Aobo Li's groundbreaking work using machine learning to detect neutrinos could shed light on the nature of our universe.
A look at some of Carolina's classic research scenes in macro.
When a research project centered on evolution within spadefoot toads fell through, Emily Harmon shifted her focus to microscopic swimmers called rotifers. The biology PhD student is studying an animal's ability to adapt in one generation, which could inform conservation efforts in the face of climate change.
Why do some organisms live in groups? What influences their cooperation with one another? How do they choose their mates? PhD student Brian Lerch has a lot of questions about ecology and evolutionary biology — and he strives to answer them using math.
The record-breaking 2020 Atlantic hurricane season included 30 storms, and while North Carolina managed to dodge the 12 hurricanes that made landfall, that won’t always be the case in the future. A team of interdisciplinary researchers at UNC is combining their expertise in areas like human health, ecology, and urban planning to create a long-term holistic plan helping vulnerable communities prepare for the next generation of extreme weather events.
For decades, scientists warned of the potential for a global coronavirus outbreak. But when SARS-CoV-2 emerged, no therapeutics, drugs, or vaccines were readily available. The Rapidly Emerging Antiviral Drug Development Initiative (READDI) — founded by researchers at UNC and the Structural Genomics Consortium — is not only finding solutions to the COVID-19 pandemic, but also drugs and therapeutics for future viral outbreaks.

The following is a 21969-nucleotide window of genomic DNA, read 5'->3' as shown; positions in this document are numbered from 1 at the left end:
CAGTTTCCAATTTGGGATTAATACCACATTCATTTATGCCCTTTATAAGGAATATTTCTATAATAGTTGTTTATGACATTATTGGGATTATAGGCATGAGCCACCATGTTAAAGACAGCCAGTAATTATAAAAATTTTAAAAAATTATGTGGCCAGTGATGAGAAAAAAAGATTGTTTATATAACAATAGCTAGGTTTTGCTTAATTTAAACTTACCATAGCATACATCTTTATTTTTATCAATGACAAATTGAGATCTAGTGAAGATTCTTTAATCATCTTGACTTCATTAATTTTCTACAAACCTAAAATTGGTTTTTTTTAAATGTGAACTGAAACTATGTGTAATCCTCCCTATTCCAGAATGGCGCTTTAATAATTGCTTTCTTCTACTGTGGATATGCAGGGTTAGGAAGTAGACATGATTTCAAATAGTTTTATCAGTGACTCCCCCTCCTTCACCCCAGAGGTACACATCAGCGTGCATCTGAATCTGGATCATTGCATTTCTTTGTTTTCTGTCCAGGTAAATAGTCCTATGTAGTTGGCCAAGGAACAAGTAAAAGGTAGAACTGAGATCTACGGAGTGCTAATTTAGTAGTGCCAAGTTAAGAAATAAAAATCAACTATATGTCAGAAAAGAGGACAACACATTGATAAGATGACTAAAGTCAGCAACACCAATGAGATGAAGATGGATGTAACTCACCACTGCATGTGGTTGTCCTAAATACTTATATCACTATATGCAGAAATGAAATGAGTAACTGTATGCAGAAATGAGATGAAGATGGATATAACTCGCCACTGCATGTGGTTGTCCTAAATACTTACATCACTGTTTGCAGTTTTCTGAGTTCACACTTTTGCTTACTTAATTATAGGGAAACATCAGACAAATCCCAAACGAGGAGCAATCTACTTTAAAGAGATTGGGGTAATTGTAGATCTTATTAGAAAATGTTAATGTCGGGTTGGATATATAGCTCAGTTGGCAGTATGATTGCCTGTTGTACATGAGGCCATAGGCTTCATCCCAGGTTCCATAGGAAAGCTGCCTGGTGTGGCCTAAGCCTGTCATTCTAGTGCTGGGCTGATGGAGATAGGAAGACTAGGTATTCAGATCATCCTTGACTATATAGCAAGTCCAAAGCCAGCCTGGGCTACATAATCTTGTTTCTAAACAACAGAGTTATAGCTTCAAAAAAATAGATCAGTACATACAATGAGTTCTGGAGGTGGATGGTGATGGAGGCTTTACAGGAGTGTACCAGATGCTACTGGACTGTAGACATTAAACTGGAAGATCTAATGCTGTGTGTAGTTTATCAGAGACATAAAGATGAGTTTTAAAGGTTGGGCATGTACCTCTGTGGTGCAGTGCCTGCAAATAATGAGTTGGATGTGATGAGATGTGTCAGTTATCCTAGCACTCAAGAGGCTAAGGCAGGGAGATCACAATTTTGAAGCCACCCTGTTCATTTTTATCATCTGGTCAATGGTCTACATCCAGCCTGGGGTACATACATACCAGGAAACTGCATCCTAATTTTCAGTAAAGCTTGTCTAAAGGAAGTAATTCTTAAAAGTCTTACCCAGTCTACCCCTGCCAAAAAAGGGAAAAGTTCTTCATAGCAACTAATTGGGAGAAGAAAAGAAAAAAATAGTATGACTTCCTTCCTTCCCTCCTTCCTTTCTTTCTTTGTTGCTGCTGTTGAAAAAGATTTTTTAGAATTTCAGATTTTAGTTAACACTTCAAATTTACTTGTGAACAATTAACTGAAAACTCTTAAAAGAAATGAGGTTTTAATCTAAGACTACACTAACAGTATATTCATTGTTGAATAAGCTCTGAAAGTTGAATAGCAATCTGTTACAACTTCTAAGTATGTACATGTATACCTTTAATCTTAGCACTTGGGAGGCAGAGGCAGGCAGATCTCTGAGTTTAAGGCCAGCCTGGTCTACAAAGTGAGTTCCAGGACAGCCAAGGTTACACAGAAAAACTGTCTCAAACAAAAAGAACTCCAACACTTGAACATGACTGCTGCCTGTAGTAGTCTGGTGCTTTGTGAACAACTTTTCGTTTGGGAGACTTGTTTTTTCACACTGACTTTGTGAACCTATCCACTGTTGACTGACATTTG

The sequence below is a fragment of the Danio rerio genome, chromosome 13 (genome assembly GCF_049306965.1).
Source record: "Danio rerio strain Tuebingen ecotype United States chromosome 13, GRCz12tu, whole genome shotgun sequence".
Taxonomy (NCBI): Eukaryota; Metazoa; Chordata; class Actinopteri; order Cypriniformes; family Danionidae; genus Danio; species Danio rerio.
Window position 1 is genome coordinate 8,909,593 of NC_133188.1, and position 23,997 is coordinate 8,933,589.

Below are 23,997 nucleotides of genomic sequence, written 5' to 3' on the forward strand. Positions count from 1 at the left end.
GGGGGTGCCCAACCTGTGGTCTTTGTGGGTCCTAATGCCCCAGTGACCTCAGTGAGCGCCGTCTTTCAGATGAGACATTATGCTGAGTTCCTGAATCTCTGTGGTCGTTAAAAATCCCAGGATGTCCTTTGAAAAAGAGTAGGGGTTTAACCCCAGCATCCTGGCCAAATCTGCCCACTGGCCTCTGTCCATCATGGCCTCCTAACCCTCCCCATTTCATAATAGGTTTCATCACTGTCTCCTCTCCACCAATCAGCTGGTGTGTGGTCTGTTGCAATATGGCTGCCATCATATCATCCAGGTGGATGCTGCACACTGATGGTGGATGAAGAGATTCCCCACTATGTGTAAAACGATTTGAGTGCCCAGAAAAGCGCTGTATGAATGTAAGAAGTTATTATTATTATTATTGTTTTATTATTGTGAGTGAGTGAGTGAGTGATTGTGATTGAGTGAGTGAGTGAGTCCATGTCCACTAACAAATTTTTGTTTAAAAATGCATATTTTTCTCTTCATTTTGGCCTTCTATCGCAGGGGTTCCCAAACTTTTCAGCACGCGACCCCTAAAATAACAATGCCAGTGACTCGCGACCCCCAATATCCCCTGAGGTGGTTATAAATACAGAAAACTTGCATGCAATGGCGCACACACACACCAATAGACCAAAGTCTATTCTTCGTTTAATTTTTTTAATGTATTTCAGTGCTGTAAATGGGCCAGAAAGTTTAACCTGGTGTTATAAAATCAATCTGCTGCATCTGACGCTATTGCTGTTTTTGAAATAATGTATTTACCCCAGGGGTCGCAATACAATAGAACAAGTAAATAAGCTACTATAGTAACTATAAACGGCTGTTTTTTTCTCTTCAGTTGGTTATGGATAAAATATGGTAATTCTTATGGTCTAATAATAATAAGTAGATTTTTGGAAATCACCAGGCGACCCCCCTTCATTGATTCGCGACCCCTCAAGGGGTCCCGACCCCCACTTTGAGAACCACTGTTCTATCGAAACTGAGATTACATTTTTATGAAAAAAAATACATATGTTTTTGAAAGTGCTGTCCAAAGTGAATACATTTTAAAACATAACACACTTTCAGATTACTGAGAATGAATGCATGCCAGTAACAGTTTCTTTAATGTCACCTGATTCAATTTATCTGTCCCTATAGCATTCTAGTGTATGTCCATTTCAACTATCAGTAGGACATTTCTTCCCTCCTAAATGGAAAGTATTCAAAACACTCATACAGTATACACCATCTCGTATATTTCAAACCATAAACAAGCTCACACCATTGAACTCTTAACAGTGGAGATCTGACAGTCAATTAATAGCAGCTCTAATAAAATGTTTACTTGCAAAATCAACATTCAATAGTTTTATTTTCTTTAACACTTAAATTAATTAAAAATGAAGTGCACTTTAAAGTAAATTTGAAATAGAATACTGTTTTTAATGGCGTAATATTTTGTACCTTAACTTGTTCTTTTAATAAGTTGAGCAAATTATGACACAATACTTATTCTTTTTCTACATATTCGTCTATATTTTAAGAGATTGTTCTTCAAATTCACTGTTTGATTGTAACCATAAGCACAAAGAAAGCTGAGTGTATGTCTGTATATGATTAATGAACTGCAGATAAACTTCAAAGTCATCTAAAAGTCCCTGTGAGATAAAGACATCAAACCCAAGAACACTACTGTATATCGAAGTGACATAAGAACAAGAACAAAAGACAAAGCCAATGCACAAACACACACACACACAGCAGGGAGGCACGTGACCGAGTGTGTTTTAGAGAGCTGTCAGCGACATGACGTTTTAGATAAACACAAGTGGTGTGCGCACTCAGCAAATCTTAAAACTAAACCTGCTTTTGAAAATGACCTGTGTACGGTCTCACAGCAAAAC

Just over 100 years ago, physicists stumbled upon an elementary particle that could answer questions about the origin of the universe. Elusive and nearly massless, neutrinos may be the solution to understanding everything from the Big Bang to the inner workings of the atomic nucleus — and UNC physicist Julieta Gruszko can’t stop chasing them.
North Carolina native and organic chemist Sidney Wilkerson-Hill is investigating ways to recreate the power of plants in the lab — work that could lead to advances in drug development.
Flocks of birds. Schools of fish. Colonies of ants. Their strength is in numbers as they can fend off larger predators, move faster, and mate more easily. Daphne Klotsa, an applied physicist, studies how these biological swarms function in hopes to improve how humans and automated technologies navigate the world.
The number of middle and high school students that use electronic cigarettes rose from 3.6 million to 5 million in a single year, according to the 2019 National Youth Tobacco Study. As a wave of vaping-related deaths were thrust into the spotlight last year, researchers at Carolina have become experts in all areas of the field from pulmonology to marketing.